However they use 245 samples with ileal CD, but 35 lacked gut inflammation and were classified as non-IBD controls. Remaining 210 selected individuals showed persisting Crohn's disease and remained in complication-free B1 status for at least 90 d from the time of initial diagnosis. After 3 years of follow-up, 27 had a complicated disease course with progressions to further states B2 or B3.

I can't understand how from those 1656 patients described in [6] it end up with 322 patients in [7] instead of 243 patients with Crohn disease as in [6]. Also, it is not clear how in [6] we have 243 patients while the origin of data seems to be [7] where only 226 are described. And from [8] we learn that 245 had ileal CD which could mean that all the patients described in [6] and [7] could be from ileal samples. Furthermore, there isn't a reference between [6-7] and [2], which could mean that they are different cohort of patients despite being from the same (?) 28 centers in North America and being enrolled in the same time (November 2008 and January 2012). As this is unlikely, there is a lack of description on how they processed the same cohort of patients.

This doubts drifted my interest to find the actual data where all these articles are based on, totally or partially.

Availability of the RISK cohort


The first article describing the RISK study doesn't describe a location where to find the data, neither the more recent article [2].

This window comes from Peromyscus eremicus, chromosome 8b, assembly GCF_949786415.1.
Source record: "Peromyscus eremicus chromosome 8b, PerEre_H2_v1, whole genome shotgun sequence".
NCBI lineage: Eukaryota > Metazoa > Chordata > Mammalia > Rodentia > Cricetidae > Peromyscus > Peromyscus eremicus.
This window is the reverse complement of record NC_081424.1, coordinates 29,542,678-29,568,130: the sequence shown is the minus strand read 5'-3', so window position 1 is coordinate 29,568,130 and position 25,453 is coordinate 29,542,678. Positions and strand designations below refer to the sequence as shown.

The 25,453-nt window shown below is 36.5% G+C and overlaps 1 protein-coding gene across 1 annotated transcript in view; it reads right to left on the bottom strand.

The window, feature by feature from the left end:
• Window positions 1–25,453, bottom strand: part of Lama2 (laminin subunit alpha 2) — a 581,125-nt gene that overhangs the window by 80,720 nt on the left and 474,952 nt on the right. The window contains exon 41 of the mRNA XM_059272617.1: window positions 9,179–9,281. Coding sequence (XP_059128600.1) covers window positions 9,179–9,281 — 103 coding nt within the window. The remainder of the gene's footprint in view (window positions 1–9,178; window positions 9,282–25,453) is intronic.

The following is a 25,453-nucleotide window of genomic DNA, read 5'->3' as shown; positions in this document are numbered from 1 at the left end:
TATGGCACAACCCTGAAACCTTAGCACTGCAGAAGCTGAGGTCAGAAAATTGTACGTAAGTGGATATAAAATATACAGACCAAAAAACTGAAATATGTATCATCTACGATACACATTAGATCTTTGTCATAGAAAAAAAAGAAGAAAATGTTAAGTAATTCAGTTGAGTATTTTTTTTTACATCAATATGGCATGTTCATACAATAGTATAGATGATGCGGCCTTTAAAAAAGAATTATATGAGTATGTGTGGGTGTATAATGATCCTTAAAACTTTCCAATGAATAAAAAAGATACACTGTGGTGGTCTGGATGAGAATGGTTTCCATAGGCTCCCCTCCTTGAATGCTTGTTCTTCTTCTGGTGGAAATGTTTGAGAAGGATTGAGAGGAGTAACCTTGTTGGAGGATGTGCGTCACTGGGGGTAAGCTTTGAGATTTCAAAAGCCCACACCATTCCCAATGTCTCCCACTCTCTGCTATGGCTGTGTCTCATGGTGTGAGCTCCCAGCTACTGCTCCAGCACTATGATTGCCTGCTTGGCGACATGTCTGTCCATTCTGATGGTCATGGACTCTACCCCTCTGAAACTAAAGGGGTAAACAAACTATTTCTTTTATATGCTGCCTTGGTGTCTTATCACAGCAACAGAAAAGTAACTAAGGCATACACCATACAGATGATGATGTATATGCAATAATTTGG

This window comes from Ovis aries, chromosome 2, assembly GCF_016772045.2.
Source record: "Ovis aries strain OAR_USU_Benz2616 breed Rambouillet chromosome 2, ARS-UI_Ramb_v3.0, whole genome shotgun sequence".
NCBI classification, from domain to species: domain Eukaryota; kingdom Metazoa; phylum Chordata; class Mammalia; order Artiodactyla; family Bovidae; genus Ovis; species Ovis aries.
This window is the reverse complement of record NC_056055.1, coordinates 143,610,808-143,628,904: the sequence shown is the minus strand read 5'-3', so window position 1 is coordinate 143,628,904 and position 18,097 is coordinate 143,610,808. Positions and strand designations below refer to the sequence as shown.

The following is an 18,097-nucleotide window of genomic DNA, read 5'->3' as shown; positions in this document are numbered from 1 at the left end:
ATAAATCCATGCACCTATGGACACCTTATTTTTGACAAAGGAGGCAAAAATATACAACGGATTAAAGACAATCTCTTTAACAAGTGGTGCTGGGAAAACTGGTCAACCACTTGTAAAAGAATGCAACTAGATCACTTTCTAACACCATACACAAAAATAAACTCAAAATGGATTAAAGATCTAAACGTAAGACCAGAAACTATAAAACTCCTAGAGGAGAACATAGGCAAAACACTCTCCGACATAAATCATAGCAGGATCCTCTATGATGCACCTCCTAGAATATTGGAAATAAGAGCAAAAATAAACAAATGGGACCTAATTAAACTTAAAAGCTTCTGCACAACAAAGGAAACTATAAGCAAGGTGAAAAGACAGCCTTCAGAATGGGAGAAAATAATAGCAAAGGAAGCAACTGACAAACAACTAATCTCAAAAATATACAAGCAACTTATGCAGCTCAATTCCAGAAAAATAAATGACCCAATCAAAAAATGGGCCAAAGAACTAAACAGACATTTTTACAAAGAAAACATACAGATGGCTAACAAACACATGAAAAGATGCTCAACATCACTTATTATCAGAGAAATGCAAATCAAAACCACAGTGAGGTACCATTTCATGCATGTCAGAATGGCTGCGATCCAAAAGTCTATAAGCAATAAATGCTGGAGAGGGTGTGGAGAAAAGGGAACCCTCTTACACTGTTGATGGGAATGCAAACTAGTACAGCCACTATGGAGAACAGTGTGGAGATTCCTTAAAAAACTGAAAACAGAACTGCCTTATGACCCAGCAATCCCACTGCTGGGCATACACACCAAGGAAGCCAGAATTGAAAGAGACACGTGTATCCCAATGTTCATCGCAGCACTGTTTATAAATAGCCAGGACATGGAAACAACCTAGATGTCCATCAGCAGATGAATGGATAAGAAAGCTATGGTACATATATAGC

Interestingly, Peters et al. ([5]) despite providing links to other datasets used they don't provide a link or a reference were to find the RISK cohort. Indicating perhaps that it is not freely available or that there are other problems providing the data to the scientific community.

Haberman et al. ([6]) link to a repository in the Gene Expression Omnibus GSE57945. However in that dataset instead of the total 359 samples selected, there are 322 samples listed which match the total number of samples described in [5] but does not match the total number of samples selected in the original study of the cohort [2] nor their own total number of samples.

Gevers, et al. ([7]) only provide references about the 16S projects not about the RISK RNA-seq expression data used.


Marigorta et al. in [8] provide another link to another data set in the Gene Expression Ominbus, the GSE93624 data set, which has "210 treatment-naïve patients of pediatric Crohn's disease and 35 non-IBD controls from the RISK study."

From the original 913 patients with Crohn's disease at most 532 samples are made public, if the IDs of the patients in those two datasets are not the same.  The GSE57945 was upload on 2014 but last updated on 2017 and provide more information than the GSE93624. I couldn't find a way to make sure if the same patient has samples in both datasets.

Conclusion

I don't know where I can find the whole RISK cohort. Maybe more description of the process used with the datasets would be helpful to clarify what is the RISK cohort. It seems clear that the GSE93624 and the gene set GSE57945 are both involved in that cohort but lack of the whole data set hinders replicability.

Update 24/01/2018: